A UKIP member recently contacted me about a proposed solar power development around a Derbyshire village. Concerned villagers are opposed to the development, while local landowners expect to make a fortune in subsidies. Could I help? Of course I will be delighted to do what I can.
I wrote back in the following terms:
Key points: you need the UKIP energy policy booklet. We’ll send you hard copies. It mainly focuses on wind-power, because there’s more of that than solar PV. But exactly the same arguments apply to solar, in spades.
Like wind, solar PV is intermittent and unpredictable (OK, you know it won’t deliver at midnight — but in the UK, it may not deliver at noon either!) So it needs conventional back-up, which runs inefficiently and intermittently. So although the “renewable” solar PV delivers some power, it may not save significant amounts of fossil fuels, nor save significant emissions.
This is not about generating power or saving the planet. It’s about wholly unjustified and unwarranted subsidies. It’s about sucking on the distended teat of the state and the tax-payer. They’re not harvesting sunshine. They’re milking subsidies.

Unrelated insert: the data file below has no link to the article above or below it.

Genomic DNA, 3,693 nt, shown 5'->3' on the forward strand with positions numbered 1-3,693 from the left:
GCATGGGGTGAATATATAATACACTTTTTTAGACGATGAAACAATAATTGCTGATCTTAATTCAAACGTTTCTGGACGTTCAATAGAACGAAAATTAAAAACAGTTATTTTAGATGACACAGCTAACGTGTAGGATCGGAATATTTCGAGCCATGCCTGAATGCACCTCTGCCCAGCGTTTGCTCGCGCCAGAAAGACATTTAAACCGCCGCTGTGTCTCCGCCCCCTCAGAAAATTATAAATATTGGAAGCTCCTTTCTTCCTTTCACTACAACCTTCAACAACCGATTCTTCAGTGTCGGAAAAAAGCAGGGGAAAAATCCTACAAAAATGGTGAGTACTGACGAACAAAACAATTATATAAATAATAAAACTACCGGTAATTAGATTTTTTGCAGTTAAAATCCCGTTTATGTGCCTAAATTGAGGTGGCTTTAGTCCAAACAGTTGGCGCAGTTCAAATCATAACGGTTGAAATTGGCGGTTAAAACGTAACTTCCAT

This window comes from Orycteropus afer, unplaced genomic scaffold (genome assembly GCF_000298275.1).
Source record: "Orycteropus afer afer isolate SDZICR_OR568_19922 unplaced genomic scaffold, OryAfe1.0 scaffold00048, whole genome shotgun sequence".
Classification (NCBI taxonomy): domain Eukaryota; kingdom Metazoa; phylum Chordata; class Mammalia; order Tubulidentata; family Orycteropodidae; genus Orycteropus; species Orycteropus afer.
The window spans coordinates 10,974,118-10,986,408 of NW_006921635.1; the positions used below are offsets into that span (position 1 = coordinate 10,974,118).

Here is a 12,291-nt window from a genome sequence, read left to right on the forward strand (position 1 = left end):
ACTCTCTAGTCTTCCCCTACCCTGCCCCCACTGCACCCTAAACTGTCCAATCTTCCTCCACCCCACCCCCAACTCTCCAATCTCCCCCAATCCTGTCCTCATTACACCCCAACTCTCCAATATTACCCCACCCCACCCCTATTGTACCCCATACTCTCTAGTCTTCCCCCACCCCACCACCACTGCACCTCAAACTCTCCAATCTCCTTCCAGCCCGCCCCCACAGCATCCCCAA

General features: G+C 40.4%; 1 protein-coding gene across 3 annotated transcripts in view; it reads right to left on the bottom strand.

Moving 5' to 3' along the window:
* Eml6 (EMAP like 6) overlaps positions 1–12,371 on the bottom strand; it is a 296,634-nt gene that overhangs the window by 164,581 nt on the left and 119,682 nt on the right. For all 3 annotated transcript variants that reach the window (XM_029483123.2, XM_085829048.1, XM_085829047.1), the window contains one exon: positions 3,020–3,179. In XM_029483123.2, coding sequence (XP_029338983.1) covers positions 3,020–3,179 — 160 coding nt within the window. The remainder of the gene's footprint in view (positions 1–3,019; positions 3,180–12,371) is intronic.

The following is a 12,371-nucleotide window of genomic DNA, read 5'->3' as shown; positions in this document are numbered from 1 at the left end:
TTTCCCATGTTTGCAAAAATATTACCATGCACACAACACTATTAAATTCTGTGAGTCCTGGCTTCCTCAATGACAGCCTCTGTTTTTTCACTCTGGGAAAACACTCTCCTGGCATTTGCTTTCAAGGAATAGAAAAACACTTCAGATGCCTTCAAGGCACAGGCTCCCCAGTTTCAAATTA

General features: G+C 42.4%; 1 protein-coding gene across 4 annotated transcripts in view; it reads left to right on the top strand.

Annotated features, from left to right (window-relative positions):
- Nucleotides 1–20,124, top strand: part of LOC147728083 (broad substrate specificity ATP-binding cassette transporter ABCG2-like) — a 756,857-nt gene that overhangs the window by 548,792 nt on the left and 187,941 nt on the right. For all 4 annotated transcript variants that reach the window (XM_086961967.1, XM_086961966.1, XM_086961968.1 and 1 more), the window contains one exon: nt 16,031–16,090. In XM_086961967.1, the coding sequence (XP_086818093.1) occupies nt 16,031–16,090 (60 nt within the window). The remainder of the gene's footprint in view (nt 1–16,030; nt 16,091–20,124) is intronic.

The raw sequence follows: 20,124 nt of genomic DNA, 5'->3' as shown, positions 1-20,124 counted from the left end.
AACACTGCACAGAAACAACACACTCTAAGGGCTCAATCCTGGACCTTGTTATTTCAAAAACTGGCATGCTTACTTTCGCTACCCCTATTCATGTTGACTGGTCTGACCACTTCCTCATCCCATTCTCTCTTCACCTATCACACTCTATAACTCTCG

Wind power is unjustifiably expensive, but solar is more expensive still. We’re wasting money on political gestures that won’t deliver. There may be a case for solar in the Sahara desert. There is no case in Derbyshire.
The bitter irony is that there are technical developments in the pipeline that could make solar competitive in a few years’ time — especially thin film technology which could be applied (for example) to the south-facing windows of large office blocks. At least that wouldn’t disfigure the landscape and use land which could be used for other purposes. We’ll find we’ve invested in technology that is rapidly obsolete.
You’re right that this policy is directly dictated by Brussels, as part of their so-called 20-20-20 plan — calling for 20% of energy from renewables by 2020. This is economic suicide for Europe, at a time when America has access to cheap shale gas, and when new technologies will allow the USA to become the world’s largest oil producer by 2020. And China and India have cheap coal-fired electricity. How can the EU compete?
You may like to know that our group in the European parliament, the EFD, is working on a major initiative to call for a re-think of this appalling and destructive EU policy. We’ll be asking for your help in generating a million signatures across Europe on a protest. Groups opposing wind and solar developments will have a major part to play. More news in a couple of weeks.
Please keep me in touch with developments.